Other pieces finds the continuum coming from the viola rather than the rhythm section, whereas the uneven textures of “Variations in C”, which suggests some notation, has Andrews using a chamber music-like comely tone until abrasive tenor saxophone slurs and marital sounding drum breaks rupture the theme. It reappears at the very end, though the final few bars are lopped off to make a point.

The final track, with Coke, playing a bouncy piccolo-range flute, and evidentially replacing Alexander, is broken up into smaller sections. The drummer smoothes the beat to a light lope, Coke’s solo is made up of tremolo peeps and breaths and Smith creates his variation of Texas tenor honks and cries coupled with Coltranesque sound sheets.

For his part, on the other CD, except for the occasional baritone saxophone smear, Michalowski tries to avoid lower-pitched reed honking. Instead, as on “Raparossi” he’s more likely to emphasize aviary squeaks from his horn’s highest registers. Here this mixes with treetop trombone tones and squeaky fiddling. When plunger brass lines and reed honks intersect later on, Ilgenfritz strums his bass as Khoury somehow plays descending staccato surf music runs. Climax is a sustained series of deep-in-the-throat multiphonic cries from Weaver completed by irregularly pitched, almost ney-like reed textures.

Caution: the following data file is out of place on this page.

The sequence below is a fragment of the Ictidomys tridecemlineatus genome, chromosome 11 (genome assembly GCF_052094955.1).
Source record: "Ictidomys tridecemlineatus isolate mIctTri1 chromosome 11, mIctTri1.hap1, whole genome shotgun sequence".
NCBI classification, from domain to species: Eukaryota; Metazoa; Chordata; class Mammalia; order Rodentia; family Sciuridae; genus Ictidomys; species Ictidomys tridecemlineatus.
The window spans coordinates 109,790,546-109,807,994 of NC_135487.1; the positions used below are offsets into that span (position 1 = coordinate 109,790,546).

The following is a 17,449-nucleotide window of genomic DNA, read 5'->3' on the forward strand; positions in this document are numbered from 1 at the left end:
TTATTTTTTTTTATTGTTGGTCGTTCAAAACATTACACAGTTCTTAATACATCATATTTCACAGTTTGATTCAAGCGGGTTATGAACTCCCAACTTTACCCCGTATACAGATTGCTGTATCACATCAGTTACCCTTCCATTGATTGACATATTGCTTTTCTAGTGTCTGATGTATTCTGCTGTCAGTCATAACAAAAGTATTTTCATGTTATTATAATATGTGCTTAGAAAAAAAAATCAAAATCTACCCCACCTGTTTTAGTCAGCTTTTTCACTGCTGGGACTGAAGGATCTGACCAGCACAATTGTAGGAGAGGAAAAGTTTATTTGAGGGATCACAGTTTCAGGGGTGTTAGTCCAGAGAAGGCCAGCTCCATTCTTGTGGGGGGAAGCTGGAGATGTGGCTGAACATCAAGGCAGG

“Krvilak” is a less-than-2½-minute exercise in scratching strings, jagged trombones blats and reed cadences, as if Anthony Braxton and George Lewis have made common cause with Leroy Jenkins and Sirone of the Revolutionary Ensemble. “Giuggio”, on the other hand, features power-picking from Ilgenfritz that allows you to hear his axe’s wooden properties, followed by flared string lines from Khoury, until the two meld for some broken harmonies that are almost pastoral in their completeness. With the horns squeezing out imperfect semitones, the effect is that of four instrumental lines competing against one another.